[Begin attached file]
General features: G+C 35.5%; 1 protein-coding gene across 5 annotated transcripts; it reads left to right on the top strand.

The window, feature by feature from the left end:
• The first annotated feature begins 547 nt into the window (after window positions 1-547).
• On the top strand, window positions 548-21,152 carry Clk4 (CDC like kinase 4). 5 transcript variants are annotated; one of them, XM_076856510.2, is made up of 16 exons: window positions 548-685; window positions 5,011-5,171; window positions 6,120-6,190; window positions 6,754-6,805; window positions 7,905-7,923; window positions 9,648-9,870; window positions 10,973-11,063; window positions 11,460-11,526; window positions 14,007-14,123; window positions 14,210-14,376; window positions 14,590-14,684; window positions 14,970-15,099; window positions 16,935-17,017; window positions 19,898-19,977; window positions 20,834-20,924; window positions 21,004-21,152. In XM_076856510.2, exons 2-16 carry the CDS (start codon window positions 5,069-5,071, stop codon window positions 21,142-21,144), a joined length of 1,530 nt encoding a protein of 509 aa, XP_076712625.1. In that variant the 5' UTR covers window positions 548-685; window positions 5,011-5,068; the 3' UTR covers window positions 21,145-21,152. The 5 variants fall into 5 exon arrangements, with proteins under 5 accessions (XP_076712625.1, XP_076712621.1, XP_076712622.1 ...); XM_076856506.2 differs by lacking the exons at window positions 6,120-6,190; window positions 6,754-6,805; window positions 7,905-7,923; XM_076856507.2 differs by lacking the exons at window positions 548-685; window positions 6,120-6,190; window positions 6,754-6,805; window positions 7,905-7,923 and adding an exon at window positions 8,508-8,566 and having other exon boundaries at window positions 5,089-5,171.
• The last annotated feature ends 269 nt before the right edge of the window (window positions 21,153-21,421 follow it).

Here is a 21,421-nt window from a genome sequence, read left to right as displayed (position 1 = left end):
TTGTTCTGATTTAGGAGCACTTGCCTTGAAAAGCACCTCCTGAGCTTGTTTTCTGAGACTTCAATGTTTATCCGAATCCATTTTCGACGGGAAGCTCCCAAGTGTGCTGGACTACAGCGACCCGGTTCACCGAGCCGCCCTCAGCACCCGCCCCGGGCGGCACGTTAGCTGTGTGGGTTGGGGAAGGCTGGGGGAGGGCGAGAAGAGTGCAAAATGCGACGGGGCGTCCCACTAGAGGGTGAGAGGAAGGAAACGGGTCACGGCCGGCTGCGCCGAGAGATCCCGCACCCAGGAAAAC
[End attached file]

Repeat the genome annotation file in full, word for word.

General features: G+C 35.5%; 1 protein-coding gene across 5 annotated transcripts; it reads left to right on the top strand.

The window, feature by feature from the left end:
• The first annotated feature begins 547 nt into the window (after window positions 1-547).
• On the top strand, window positions 548-21,152 carry Clk4 (CDC like kinase 4). 5 transcript variants are annotated; one of them, XM_076856510.2, is made up of 16 exons: window positions 548-685; window positions 5,011-5,171; window positions 6,120-6,190; window positions 6,754-6,805; window positions 7,905-7,923; window positions 9,648-9,870; window positions 10,973-11,063; window positions 11,460-11,526; window positions 14,007-14,123; window positions 14,210-14,376; window positions 14,590-14,684; window positions 14,970-15,099; window positions 16,935-17,017; window positions 19,898-19,977; window positions 20,834-20,924; window positions 21,004-21,152. In XM_076856510.2, exons 2-16 carry the CDS (start codon window positions 5,069-5,071, stop codon window positions 21,142-21,144), a joined length of 1,530 nt encoding a protein of 509 aa, XP_076712625.1. In that variant the 5' UTR covers window positions 548-685; window positions 5,011-5,068; the 3' UTR covers window positions 21,145-21,152. The 5 variants fall into 5 exon arrangements, with proteins under 5 accessions (XP_076712625.1, XP_076712621.1, XP_076712622.1 ...); XM_076856506.2 differs by lacking the exons at window positions 6,120-6,190; window positions 6,754-6,805; window positions 7,905-7,923; XM_076856507.2 differs by lacking the exons at window positions 548-685; window positions 6,120-6,190; window positions 6,754-6,805; window positions 7,905-7,923 and adding an exon at window positions 8,508-8,566 and having other exon boundaries at window positions 5,089-5,171.
• The last annotated feature ends 269 nt before the right edge of the window (window positions 21,153-21,421 follow it).

Here is a 21,421-nt window from a genome sequence, read left to right as displayed (position 1 = left end):
TTGTTCTGATTTAGGAGCACTTGCCTTGAAAAGCACCTCCTGAGCTTGTTTTCTGAGACTTCAATGTTTATCCGAATCCATTTTCGACGGGAAGCTCCCAAGTGTGCTGGACTACAGCGACCCGGTTCACCGAGCCGCCCTCAGCACCCGCCCCGGGCGGCACGTTAGCTGTGTGGGTTGGGGAAGGCTGGGGGAGGGCGAGAAGAGTGCAAAATGCGACGGGGCGTCCCACTAGAGGGTGAGAGGAAGGAAACGGGTCACGGCCGGCTGCGCCGAGAGATCCCGCACCCAGGAAAAC